The rules for road position and riding two abreast and delaying traffic vary from state to state, but it is generally true that if a cyclist believes that it would be dangerous for you to pass him (or her), he has a right to signal this by taking the center position in the lane. Seeing as how (s)he has life and limb at risk, where the driver has either some scraped paint or a few seconds of delay, I’d say that the cyclist has more skin in the game and the right to be the decider. If you time the actual delays, they are usually a matter of a few seconds, and can usually be made up after the pass.

      You make the additional error of assuming that any cyclist can speak for all or influence all, and that one motorist can do the same. I scrupulously obeyed traffic laws for about 30 years, and guess what — no special driver-love for me! No surprise, because (1) other cyclists are doing their own thing and (2) a small number of drivers are ignorant tribal psychopaths and (3) the major danger comes from people who are just not paying enough attention to the road.

      There’s the additional problem that, given the actual harm caused by scofflaw cyclists and scofflaw pedestrians, that enforcement (in the US) should be approximately in the ratio of 3000:1; locally, it should be roughly in the ratio of 15x car share to 1x bike share, because that is roughly the per vehicle risk presented to pedestrians (so for example, if shares are 80:20, then 600:1 enforcement efforts). Obviously, given the much greater danger presented to others (and the impaired senses of car drivers), it is much more important for drivers to obey the law than cyclists.

  • Jon Doer

    You ride on the road, you are a vehicle and you ignore road signs at your own risk. I drive a car AND ride a bike and follow road signs whenever I ride either type of vehicle.

    This is why car drivers hate cyclists. They act like pedestrians when they want to (i.e., they ignore stop signs like pedestrians and cross when their light is red, etc.) and clog up narrow roads by riding 2-3 abreast while holding up the car traffic.

    Share the road does not mean everybody yields to you!

  • dr2chase

    You make several mistakes here. First, cyclists break traffic laws no more often than car drivers do — so if this is why drivers hate cyclists, this is why they should hate themselves equally. We observe that they don’t — therefore, this reasoning is not correct. Second, you assume that the drivers know the law — the last two times anyone in a car presumed to lecture me about “the law”, they were incorrect; one advised me to perform an illegal maneuver (ride on the sidewalk in a business district, never mind that the sidewalk disappeared in half a block), the other reprimanded me for not signaling my right turn (not required of cyclists if they need both hands to steer; for instance, riding a cargo bike uphill, which I was, never mind that a right turn only matters to him if he is passing me on the right, which was completely impossible). Third, the issue is not about demanding that people yield to you; it is about allowing cyclists to cut the very same corners that drivers do with respect to stop signs, where they don’t actually come to a full stop if they can verify with their (superior to drivers’) vision and hearing that there is no oncoming traffic that would be forced to yield.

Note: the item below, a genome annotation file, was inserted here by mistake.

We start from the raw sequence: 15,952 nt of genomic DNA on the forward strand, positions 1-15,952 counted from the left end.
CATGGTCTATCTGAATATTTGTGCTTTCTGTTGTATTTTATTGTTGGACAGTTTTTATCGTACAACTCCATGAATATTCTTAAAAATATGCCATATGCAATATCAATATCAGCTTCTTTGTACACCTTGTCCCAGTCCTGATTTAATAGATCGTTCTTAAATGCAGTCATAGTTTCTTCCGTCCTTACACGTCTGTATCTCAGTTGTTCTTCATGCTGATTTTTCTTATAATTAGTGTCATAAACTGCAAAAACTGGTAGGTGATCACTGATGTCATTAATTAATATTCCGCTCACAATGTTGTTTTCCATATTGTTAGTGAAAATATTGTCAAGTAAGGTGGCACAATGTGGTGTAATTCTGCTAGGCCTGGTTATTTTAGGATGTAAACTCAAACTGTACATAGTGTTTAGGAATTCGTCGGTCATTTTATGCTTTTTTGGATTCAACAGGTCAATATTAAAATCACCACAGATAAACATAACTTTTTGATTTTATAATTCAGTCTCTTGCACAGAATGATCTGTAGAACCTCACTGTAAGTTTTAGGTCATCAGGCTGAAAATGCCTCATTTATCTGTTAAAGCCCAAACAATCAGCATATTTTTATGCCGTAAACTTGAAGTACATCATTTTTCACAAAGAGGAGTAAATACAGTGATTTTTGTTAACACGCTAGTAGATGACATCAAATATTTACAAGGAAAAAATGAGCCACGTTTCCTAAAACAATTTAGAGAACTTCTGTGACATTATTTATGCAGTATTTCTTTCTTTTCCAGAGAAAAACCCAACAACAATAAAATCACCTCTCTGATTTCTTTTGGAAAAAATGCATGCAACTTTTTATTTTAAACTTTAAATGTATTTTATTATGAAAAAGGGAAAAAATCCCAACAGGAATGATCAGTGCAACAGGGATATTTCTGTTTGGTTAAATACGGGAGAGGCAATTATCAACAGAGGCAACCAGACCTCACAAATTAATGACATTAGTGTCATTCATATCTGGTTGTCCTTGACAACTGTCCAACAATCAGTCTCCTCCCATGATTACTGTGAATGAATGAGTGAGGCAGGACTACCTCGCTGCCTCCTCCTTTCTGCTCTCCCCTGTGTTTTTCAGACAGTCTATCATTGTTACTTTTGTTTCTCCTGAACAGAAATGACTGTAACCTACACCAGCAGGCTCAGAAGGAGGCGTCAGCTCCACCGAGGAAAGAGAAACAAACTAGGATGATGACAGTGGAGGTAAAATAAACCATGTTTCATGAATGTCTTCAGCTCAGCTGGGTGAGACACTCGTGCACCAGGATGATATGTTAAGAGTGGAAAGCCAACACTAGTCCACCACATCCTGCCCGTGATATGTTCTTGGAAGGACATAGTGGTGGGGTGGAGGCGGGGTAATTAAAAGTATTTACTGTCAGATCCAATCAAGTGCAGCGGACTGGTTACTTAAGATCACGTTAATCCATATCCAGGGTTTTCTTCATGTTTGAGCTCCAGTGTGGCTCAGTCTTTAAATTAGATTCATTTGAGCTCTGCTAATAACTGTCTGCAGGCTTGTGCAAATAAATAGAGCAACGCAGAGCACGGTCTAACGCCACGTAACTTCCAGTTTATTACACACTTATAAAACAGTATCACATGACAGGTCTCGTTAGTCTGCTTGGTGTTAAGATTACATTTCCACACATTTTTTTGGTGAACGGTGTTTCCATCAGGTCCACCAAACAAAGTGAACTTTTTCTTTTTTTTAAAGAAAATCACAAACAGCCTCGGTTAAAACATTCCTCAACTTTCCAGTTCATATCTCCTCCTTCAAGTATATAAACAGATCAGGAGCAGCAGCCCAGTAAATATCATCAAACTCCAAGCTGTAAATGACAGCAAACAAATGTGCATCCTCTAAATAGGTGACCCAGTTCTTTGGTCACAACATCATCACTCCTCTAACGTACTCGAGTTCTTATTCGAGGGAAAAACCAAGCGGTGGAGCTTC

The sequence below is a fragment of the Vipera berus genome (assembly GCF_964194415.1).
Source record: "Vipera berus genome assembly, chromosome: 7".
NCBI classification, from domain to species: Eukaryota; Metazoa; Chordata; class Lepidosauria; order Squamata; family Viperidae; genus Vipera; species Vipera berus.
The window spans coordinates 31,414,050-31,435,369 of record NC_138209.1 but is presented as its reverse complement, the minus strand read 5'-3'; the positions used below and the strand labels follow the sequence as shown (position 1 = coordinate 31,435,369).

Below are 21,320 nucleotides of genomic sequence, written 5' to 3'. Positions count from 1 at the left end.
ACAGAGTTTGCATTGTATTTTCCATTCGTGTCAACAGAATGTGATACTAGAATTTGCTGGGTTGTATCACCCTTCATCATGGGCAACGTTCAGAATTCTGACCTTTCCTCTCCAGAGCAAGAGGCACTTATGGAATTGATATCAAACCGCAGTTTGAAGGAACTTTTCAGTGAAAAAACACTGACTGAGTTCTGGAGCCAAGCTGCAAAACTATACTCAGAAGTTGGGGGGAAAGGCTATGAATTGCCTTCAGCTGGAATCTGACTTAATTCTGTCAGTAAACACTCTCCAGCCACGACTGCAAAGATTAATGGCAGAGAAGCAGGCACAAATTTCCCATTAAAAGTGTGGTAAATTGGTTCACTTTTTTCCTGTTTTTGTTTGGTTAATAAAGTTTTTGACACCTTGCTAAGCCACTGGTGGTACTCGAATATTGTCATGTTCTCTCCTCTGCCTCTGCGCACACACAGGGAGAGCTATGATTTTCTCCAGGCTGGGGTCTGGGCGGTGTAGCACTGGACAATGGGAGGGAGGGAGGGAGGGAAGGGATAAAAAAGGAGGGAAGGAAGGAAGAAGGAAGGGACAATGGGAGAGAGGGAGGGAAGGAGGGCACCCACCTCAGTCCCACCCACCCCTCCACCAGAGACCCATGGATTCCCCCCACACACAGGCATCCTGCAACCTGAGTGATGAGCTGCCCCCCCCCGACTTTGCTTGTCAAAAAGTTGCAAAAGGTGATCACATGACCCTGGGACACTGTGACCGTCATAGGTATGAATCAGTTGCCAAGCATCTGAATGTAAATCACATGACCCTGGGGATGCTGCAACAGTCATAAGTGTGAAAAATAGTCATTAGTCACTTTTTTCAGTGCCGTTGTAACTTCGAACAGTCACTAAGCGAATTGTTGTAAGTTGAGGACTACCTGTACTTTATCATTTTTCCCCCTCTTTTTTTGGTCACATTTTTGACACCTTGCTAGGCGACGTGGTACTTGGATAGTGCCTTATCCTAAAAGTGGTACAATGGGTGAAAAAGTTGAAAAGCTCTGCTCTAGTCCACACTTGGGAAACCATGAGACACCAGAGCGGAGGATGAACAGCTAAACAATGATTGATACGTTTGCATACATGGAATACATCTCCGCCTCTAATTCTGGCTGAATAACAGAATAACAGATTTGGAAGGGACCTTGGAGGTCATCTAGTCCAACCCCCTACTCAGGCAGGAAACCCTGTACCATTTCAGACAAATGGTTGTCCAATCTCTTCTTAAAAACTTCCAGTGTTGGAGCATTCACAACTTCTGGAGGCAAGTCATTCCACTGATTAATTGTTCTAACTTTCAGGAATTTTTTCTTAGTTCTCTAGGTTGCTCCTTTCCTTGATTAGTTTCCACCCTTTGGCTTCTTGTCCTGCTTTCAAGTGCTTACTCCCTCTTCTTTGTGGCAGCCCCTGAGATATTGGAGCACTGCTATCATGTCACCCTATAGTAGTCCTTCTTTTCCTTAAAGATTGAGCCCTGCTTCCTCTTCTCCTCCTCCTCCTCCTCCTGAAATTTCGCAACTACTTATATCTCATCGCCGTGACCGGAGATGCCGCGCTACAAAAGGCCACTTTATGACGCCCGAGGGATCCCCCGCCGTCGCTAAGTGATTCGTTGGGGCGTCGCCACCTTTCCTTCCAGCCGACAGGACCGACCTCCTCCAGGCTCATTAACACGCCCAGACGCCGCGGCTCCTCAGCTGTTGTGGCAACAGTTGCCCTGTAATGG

The rules for road position and riding two abreast and delaying traffic vary from state to state, but it is generally true that if a cyclist believes that it would be dangerous for you to pass him (or her), he has a right to signal this by taking the center position in the lane. Seeing as how (s)he has life and limb at risk, where the driver has either some scraped paint or a few seconds of delay, I’d say that the cyclist has more skin in the game and the right to be the decider. If you time the actual delays, they are usually a matter of a few seconds, and can usually be made up after the pass.

    You make the additional error of assuming that any cyclist can speak for all or influence all, and that one motorist can do the same. I scrupulously obeyed traffic laws for about 30 years, and guess what — no special driver-love for me! No surprise, because (1) other cyclists are doing their own thing and (2) a small number of drivers are ignorant tribal psychopaths and (3) the major danger comes from people who are just not paying enough attention to the road.

    There’s the additional problem that, given the actual harm caused by scofflaw cyclists and scofflaw pedestrians, that enforcement (in the US) should be approximately in the ratio of 3000:1; locally, it should be roughly in the ratio of 15x car share to 1x bike share, because that is roughly the per vehicle risk presented to pedestrians (so for example, if shares are 80:20, then 600:1 enforcement efforts). Obviously, given the much greater danger presented to others (and the impaired senses of car drivers), it is much more important for drivers to obey the law than cyclists.

  • Pingback: Snow Traffic-Calming Measures ← The Urban Country

  • Pingback: Stifling Urban Bicycling ← The Urban Country